In the Trident renewal debate in Parliament, Scottish National Party MPs reiterated calls for the "political ego trip" to be scrapped.
The SNP have been vocal in their opposition to renewing the nuclear sub programme, pointing towards the moral implications and spiralling cost.
But the party's defence spokesperson Brendan O’Hara has added fuel to the fire by suggesting on Tuesday that Republican presidential candidate Donald Trump could end up in charge of the supposedly independent British nuclear programme.
The UK’s independent nuclear deterrent isn’t, I believe, all that independent.
Referring to a defence select committee report from 2006, O'Hara pointed out that it was highly unlikely that any British prime minister would launch a Trident missile without talking to the White House first.
In reality, it will be an American US commander-in-chief who will ultimately decide, and in 18 months time that commander-in-chief could be President Donald Trump.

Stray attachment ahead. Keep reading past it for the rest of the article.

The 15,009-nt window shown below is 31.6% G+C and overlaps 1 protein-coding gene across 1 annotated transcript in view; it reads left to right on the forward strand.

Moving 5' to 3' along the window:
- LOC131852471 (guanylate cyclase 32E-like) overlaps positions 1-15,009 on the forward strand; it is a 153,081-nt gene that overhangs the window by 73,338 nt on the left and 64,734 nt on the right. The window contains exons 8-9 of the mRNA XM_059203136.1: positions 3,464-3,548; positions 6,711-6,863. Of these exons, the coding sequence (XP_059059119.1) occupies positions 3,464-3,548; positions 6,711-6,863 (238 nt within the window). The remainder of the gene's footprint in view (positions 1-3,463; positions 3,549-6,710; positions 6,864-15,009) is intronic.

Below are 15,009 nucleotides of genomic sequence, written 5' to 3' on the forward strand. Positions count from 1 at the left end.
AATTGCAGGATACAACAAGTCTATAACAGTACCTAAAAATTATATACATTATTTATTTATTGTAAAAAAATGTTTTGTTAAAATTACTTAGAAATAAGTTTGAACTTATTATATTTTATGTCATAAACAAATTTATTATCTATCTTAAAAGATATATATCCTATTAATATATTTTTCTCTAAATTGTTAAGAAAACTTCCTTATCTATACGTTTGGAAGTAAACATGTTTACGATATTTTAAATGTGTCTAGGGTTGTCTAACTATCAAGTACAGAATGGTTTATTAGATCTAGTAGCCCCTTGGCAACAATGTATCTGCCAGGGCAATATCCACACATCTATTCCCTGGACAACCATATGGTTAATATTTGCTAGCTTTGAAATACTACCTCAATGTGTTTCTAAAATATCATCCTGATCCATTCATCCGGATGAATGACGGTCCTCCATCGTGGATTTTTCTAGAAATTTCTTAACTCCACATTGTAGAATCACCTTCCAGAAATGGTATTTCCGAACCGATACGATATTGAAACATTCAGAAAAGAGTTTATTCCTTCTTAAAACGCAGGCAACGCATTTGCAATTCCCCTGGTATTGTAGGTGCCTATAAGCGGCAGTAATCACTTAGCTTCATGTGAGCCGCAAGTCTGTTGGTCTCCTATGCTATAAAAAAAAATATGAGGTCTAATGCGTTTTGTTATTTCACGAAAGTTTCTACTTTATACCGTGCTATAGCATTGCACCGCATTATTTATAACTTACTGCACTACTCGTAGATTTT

Does anyone seriously think that Trident makes the world a safer place?
But in an interview with GQ this week, Trump said he "wouldn't be nuking anybody".
The reporter pressed:
But ultimately you have to be prepared to press the button or there's no point in having [nuclear weapons]?
To which Trump replied:
Well, I don't want to talk about that subject because that's not a subject that, you know… [restarts his thought] that has to do with that whole...[restarts his thought again] I just don't want to talk about it.
It is highly, highly, highly, highly unlikely that I would ever be using them.
Apparently Trump won't use nuclear weapons if and when he gets to take over the White House.
So: even if we do renew the Trident programme, apparently President Trump, like Prime Minister Corbyn, wouldn't press the red button.